At present, most EVs live in the luxury space where minimalism, quiet, and smoothness is valued, but as EVs need to be sold in other markets, you’ll find that many people don’t want the luxury experience. Tesla will probably struggle to provide anything else, because that’s the market the company grew up in, but other manufacturers trying to follow Tesla’s lead will eventually encounter the same roadblock on the path to some parts of the market.
How Manufacturers Can Get Out Of The Luxury Trap & Give EVs More Soul
The good news is that EVs don’t have to be luxury cars that many buyers feel are “soulless” and “sterile.” It’s not only possible, but easy to provide that part of the market what they want so they can get into EVs.
Probably the first thing to embrace is noise. The inverters and other power electronics aren’t that quiet. The same is true for electric motors. The truth is that all of this makes not only a lot of sound, but something that sounds cool and futuristic. Here’s Formula E to drive the truth of this home:
The truth is that every EV makes noise like this, even the humble and quiet Nissan LEAF. But, manufacturers are so good at hiding the noise from drivers and passers by that you really need to put a microphone under the hood to hear it.
In the case of the LEAF, just opening up the little access door for the battery disconnect in the rear floor was enough to greatly increase the sound you hear in the cabin. Nobody wants to hear high-pitched sounds every drive, but having some sort of shutter system where the driver can select to be insulated from the sound or to hear it could make EVs feel a lot less soulless.
There are even ways to enhance the sound of EVs, like Saleen did with its take on the Tesla Model S:
You can learn more about how the improved the Model S here, but in short they engineered the final drive gears and differential for making some noise instead of aiming for silence. They also took measures to open up the soundproofing to let the sound out more.
The bottom line here is that EVs really aren’t quiet unless manufacturers want them to be, and many buyers in the future want the opposite. I mean, if whistle tips were able to gain popularity with ICE cars, people are going to want noisy EVs.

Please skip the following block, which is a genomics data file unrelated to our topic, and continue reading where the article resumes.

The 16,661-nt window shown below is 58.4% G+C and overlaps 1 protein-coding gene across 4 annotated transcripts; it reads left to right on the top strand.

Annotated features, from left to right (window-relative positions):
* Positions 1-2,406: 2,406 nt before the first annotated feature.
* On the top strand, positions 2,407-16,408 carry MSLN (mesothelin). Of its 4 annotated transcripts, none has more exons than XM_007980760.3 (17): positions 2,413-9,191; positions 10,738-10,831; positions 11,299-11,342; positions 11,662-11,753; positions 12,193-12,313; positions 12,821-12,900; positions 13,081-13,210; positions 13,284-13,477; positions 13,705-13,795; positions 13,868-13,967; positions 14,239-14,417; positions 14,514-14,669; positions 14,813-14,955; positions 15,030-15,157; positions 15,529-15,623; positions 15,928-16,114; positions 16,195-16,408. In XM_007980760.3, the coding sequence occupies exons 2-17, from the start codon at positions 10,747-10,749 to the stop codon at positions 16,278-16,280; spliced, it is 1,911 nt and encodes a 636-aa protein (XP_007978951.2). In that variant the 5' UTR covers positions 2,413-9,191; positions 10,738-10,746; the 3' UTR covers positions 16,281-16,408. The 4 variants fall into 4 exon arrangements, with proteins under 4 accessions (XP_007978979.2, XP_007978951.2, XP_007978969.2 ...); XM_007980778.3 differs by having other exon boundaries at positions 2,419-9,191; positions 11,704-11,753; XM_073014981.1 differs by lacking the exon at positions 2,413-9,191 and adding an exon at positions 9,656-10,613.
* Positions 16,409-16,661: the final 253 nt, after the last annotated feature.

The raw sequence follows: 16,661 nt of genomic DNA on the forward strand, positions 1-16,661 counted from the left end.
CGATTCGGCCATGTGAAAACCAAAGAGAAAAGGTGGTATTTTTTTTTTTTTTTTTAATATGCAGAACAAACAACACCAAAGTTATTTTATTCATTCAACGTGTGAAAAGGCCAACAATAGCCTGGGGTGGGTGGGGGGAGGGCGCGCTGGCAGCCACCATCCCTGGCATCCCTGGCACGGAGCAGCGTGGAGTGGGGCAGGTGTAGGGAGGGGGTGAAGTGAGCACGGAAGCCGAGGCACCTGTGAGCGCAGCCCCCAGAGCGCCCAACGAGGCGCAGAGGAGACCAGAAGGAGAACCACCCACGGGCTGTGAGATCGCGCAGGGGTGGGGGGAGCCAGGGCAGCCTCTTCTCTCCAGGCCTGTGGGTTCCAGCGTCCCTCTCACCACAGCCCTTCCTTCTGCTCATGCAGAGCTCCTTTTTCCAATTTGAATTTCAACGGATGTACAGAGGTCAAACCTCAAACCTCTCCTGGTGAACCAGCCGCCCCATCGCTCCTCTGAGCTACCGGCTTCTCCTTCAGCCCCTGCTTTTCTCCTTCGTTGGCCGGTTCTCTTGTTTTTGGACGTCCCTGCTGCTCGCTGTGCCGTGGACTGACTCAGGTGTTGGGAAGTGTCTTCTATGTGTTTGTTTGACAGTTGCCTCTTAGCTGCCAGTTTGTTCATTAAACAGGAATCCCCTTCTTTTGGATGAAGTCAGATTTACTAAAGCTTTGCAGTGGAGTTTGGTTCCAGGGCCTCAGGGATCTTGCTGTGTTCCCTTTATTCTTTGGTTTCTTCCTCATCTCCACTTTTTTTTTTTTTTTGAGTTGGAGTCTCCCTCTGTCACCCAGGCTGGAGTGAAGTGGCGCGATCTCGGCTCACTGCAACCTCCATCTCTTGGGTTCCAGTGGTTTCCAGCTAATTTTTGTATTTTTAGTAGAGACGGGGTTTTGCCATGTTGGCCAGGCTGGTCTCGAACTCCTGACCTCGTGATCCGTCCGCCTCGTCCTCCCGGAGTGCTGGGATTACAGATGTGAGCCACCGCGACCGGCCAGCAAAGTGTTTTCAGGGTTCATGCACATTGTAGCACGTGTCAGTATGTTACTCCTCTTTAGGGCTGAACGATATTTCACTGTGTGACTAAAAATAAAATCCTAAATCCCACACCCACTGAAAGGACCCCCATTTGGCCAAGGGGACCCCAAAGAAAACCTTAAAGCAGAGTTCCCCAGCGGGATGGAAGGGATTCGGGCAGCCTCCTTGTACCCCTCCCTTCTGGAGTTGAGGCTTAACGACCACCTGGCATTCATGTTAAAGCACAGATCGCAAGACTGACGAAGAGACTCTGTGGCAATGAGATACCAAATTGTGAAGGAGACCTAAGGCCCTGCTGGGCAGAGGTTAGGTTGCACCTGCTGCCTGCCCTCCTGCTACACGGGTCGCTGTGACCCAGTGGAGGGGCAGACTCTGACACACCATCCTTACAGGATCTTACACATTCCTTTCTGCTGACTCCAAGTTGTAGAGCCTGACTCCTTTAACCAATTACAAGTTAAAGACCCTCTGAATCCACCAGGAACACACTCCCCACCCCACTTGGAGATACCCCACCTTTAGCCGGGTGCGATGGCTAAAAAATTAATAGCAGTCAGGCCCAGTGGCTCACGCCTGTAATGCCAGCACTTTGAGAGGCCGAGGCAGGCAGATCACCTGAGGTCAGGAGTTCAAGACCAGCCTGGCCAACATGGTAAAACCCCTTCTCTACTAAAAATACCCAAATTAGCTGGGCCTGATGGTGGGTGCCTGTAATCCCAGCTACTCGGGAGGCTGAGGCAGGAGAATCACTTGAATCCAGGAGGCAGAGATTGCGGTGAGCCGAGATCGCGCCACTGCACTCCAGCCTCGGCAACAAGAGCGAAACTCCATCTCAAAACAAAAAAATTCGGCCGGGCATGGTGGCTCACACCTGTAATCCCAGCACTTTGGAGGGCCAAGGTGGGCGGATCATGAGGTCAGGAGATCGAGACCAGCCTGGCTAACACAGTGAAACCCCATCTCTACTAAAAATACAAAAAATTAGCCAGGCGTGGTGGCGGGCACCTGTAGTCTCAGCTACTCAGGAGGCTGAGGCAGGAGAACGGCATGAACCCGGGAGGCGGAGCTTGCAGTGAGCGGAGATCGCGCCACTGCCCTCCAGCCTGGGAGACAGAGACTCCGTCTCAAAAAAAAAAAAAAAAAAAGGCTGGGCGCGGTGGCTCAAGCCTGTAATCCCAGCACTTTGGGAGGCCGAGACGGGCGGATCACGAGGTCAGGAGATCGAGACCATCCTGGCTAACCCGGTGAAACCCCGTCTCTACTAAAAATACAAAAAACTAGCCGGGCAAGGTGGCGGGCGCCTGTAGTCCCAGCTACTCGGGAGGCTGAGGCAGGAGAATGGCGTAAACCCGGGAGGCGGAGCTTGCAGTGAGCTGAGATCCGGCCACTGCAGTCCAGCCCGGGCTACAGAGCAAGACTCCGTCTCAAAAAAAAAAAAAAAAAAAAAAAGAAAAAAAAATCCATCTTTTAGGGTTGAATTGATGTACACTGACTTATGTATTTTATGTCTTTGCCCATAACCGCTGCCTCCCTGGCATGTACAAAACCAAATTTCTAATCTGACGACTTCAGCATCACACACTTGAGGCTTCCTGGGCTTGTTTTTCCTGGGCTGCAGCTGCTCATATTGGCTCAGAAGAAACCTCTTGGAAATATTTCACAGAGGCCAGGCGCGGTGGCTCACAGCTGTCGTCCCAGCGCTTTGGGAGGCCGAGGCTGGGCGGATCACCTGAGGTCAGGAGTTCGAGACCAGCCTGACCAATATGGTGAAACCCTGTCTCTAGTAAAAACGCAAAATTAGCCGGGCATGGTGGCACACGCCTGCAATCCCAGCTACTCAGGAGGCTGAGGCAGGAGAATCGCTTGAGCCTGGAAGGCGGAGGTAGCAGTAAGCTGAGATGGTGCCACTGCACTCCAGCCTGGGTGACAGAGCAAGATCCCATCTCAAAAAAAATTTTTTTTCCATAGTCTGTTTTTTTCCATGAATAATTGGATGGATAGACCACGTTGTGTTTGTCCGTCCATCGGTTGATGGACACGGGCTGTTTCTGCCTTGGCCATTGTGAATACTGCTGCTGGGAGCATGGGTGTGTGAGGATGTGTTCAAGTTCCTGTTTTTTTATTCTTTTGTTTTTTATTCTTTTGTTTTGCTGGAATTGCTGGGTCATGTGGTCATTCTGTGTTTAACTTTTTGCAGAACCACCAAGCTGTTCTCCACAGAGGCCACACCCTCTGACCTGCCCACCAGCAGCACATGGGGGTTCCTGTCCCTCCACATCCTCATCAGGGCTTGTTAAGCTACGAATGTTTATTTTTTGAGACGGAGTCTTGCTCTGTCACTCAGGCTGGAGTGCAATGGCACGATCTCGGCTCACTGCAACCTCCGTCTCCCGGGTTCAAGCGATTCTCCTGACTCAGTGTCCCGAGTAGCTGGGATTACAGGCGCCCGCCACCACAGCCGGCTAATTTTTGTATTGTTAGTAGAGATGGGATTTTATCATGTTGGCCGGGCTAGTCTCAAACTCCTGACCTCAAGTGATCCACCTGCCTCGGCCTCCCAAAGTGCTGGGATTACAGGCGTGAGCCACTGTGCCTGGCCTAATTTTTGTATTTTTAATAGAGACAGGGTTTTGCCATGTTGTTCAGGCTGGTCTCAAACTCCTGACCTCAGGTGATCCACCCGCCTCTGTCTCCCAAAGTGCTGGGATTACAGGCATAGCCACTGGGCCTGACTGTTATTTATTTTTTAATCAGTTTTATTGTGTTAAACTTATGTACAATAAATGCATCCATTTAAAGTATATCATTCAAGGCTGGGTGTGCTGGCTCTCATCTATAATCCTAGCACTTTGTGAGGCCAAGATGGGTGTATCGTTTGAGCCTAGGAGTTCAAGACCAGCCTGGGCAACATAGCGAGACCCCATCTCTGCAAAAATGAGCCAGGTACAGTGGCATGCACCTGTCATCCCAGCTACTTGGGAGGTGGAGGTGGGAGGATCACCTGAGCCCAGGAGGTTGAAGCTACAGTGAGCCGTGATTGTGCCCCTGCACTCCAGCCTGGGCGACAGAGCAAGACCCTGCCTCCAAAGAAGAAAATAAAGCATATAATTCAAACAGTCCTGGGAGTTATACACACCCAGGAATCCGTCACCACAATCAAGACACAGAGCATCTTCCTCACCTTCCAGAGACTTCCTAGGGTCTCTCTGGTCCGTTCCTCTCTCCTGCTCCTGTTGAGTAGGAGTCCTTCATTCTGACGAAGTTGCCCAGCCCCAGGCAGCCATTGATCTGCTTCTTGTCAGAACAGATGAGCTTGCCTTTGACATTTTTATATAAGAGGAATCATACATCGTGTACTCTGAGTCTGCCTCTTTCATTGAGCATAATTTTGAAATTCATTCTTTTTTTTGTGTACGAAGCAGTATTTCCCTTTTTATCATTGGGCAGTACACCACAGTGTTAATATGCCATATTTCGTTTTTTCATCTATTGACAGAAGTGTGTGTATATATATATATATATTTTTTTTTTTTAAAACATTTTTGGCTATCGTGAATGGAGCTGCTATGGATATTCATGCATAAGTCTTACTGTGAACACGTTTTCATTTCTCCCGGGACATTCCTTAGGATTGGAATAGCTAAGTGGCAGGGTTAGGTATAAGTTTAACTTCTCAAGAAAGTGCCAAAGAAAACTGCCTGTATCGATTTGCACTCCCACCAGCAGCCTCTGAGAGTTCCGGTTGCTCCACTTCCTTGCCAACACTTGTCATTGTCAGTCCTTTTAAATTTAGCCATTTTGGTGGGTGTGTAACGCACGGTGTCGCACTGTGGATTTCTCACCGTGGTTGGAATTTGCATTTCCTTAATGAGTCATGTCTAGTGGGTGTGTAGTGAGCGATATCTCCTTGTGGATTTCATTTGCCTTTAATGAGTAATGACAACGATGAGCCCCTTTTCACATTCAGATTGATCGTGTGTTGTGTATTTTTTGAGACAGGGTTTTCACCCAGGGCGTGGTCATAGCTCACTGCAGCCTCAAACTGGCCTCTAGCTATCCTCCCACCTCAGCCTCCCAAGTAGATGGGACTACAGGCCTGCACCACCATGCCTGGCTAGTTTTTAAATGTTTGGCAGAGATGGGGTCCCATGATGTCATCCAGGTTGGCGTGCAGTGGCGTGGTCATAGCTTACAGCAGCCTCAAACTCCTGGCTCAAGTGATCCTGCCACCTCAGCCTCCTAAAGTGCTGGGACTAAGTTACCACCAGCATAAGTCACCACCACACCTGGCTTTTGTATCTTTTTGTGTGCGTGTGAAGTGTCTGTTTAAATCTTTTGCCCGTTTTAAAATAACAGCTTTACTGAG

Another thing that is a lot easier than you might think would be to offer manual transmissions. This is how the current EV age got started, with many conversion projects built on a manual. So, it’s definitely not only possible, but easy to do. Plus, EVs can’t stall, so you don’t have to work the clutch the way you would with a manual ICE. This is not only good for off-roading (extra torque multiplication), but for efficiency on the highway. Most importantly, it gives drivers the extra engagement they want, which gives them some of the soul they’re looking for.
There are many other things manufacturers can do to help EVs appeal to people who aren’t luxury car buyers. More diversity in interior design is needed, not just copies of barren Tesla minimalism/brutalism. Retro-inspired EV designs can also be more fun and soulful. Respecting right to repair can make EVs more fun for hobbyists. Electric power doesn’t prevent any of this, and it’ll be needed to reach many buyers.
Finally, I’d suggest not obsessing over autonomous vehicles so much. While many early adopters are excited about autonomy, the “laggards” see all the talk of autonomous vehicles as “We’re going to take away your keys.” Manufacturers should develop autonomous vehicles, but they and the EV community needs to understand that there’s a significant portion of the population that simply won’t tolerate any effort to ban human driving or price it out of existence.
This can all be summed up in one sentence: give people what they love now, but powered by an electric motor.
Featured Image: Jeep’s Magneto 2.0 concept (an electric Jeep with a manual transmission). Image provided by Stellantis.